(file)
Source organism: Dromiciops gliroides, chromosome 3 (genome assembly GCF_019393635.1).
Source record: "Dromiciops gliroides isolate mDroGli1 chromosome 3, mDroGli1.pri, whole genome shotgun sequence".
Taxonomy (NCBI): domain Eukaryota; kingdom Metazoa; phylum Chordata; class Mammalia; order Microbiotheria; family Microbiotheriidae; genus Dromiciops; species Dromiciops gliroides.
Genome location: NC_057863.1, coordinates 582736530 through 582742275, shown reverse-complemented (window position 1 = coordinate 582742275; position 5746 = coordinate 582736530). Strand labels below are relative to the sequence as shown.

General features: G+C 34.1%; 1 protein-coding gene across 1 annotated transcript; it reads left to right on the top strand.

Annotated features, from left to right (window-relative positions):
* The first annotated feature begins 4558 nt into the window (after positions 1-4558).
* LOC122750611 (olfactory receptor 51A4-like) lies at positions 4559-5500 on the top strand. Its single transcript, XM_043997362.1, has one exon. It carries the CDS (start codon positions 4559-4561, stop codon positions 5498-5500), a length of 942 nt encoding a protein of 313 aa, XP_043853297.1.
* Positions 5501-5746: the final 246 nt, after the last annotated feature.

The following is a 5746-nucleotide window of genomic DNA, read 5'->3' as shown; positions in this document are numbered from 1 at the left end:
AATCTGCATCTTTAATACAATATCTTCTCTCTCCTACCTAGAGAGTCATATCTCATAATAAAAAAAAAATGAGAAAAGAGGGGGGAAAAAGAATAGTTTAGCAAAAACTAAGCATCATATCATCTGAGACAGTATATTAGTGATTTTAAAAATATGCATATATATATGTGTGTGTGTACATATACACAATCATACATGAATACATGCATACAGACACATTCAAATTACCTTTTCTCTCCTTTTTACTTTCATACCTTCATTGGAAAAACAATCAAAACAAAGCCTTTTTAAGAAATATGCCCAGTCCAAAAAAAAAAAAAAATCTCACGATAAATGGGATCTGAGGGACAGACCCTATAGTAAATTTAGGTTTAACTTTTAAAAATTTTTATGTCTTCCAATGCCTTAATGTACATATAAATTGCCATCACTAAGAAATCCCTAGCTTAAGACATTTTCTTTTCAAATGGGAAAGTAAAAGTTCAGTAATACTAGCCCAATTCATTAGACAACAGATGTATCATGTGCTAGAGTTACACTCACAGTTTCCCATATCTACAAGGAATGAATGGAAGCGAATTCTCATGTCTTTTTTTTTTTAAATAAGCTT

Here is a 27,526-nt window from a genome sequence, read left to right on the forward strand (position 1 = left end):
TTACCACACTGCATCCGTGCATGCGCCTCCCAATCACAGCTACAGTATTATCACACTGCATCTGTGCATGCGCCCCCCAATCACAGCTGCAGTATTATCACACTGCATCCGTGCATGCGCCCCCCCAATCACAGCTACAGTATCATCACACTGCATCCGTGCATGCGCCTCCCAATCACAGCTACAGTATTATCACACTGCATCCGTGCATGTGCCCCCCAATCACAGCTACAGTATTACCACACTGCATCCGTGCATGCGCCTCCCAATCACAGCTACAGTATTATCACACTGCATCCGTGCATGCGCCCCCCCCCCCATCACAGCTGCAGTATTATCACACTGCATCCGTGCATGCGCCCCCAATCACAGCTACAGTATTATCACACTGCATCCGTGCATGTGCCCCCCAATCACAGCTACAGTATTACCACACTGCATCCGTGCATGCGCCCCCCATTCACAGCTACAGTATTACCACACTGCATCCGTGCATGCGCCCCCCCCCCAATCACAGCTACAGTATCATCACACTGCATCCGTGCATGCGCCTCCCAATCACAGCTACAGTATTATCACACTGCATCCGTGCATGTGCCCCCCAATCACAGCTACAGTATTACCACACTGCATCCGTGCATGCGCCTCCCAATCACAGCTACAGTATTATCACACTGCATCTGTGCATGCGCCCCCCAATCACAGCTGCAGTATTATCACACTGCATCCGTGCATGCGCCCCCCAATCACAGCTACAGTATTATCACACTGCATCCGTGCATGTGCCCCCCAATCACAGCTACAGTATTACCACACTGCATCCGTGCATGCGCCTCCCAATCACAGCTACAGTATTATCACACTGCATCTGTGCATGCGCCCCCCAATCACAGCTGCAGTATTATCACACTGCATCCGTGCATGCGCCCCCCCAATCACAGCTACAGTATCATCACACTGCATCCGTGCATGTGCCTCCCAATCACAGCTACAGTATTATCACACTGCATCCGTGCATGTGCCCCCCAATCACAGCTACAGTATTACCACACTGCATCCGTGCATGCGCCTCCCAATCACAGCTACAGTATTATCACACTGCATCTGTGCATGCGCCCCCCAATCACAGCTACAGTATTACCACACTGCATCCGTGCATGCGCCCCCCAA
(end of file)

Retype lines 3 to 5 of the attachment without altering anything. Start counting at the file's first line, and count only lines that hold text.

Taxonomy (NCBI): domain Eukaryota; kingdom Metazoa; phylum Chordata; class Mammalia; order Microbiotheria; family Microbiotheriidae; genus Dromiciops; species Dromiciops gliroides.
Genome location: NC_057863.1, coordinates 582736530 through 582742275, shown reverse-complemented (window position 1 = coordinate 582742275; position 5746 = coordinate 582736530). Strand labels below are relative to the sequence as shown.

General features: G+C 34.1%; 1 protein-coding gene across 1 annotated transcript; it reads left to right on the top strand.